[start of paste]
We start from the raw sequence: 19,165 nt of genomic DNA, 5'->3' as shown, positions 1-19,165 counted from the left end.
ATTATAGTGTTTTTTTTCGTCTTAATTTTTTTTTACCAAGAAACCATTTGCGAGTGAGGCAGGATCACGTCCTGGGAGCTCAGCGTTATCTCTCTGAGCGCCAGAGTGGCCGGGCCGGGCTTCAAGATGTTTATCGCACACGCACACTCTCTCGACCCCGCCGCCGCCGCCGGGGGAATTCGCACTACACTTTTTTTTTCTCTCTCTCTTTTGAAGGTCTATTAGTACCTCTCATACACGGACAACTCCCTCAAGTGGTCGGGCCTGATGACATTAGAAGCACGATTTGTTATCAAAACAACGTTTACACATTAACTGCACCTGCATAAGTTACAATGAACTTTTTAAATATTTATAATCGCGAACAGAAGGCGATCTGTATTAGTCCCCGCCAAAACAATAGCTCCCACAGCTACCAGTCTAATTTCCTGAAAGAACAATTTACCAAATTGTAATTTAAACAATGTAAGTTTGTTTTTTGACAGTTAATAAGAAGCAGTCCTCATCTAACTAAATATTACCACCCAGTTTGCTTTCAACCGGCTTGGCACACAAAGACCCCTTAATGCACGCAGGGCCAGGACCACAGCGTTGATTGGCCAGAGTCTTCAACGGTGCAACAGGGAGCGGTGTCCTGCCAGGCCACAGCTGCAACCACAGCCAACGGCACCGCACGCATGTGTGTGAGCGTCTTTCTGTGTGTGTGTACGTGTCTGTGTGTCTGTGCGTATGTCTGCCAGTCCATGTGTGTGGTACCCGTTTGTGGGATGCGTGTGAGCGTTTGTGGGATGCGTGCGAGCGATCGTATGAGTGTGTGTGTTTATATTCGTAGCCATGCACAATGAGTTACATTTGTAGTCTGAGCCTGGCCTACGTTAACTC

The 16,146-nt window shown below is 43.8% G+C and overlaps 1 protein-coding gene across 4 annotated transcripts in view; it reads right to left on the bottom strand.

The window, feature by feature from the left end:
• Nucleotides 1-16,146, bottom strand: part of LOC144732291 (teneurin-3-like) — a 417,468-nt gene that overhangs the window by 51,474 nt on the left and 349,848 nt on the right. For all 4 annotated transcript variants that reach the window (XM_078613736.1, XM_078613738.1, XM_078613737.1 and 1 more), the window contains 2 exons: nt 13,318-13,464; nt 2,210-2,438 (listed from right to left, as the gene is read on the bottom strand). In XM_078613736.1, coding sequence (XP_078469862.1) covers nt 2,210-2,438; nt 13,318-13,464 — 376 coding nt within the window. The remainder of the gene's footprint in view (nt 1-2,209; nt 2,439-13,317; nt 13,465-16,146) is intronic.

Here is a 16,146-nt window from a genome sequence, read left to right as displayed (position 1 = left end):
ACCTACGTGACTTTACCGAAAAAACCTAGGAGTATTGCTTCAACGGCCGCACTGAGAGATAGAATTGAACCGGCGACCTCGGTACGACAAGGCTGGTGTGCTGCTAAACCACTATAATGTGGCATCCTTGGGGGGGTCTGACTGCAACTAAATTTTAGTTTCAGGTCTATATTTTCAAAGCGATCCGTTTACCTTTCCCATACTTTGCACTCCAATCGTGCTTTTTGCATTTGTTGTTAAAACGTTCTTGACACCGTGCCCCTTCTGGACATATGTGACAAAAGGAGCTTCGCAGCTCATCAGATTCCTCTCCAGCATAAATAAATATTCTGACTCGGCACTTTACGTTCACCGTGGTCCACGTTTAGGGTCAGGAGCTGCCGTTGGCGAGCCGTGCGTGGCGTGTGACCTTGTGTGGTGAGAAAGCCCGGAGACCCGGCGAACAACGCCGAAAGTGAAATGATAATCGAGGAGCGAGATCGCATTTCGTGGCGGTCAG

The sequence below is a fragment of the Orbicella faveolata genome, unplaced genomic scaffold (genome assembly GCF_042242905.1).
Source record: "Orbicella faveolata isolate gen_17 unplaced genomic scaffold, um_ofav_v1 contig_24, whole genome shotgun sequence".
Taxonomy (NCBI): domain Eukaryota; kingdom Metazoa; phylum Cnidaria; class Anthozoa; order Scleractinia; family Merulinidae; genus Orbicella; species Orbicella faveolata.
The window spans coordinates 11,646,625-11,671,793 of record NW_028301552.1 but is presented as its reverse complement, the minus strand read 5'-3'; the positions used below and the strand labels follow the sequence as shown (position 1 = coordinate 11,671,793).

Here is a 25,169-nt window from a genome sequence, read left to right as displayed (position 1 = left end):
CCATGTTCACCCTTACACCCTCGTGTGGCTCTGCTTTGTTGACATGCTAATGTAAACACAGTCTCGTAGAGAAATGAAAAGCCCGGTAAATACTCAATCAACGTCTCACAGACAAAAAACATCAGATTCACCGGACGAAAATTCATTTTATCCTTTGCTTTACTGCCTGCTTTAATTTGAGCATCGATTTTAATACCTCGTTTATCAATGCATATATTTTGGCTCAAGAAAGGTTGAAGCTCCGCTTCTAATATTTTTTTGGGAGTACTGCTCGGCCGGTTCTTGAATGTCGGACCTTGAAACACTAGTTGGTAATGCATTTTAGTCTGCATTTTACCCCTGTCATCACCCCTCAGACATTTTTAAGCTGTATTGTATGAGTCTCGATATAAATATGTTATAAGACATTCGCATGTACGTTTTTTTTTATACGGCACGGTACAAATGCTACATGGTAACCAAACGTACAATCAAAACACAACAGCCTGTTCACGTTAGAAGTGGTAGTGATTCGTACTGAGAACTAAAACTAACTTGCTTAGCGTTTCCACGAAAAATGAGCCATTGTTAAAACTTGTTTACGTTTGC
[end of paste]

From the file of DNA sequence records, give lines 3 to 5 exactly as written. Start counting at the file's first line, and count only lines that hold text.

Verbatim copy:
The 16,146-nt window shown below is 43.8% G+C and overlaps 1 protein-coding gene across 4 annotated transcripts in view; it reads right to left on the bottom strand.

The window, feature by feature from the left end:
• Nucleotides 1-16,146, bottom strand: part of LOC144732291 (teneurin-3-like) — a 417,468-nt gene that overhangs the window by 51,474 nt on the left and 349,848 nt on the right. For all 4 annotated transcript variants that reach the window (XM_078613736.1, XM_078613738.1, XM_078613737.1 and 1 more), the window contains 2 exons: nt 13,318-13,464; nt 2,210-2,438 (listed from right to left, as the gene is read on the bottom strand). In XM_078613736.1, coding sequence (XP_078469862.1) covers nt 2,210-2,438; nt 13,318-13,464 — 376 coding nt within the window. The remainder of the gene's footprint in view (nt 1-2,209; nt 2,439-13,317; nt 13,465-16,146) is intronic.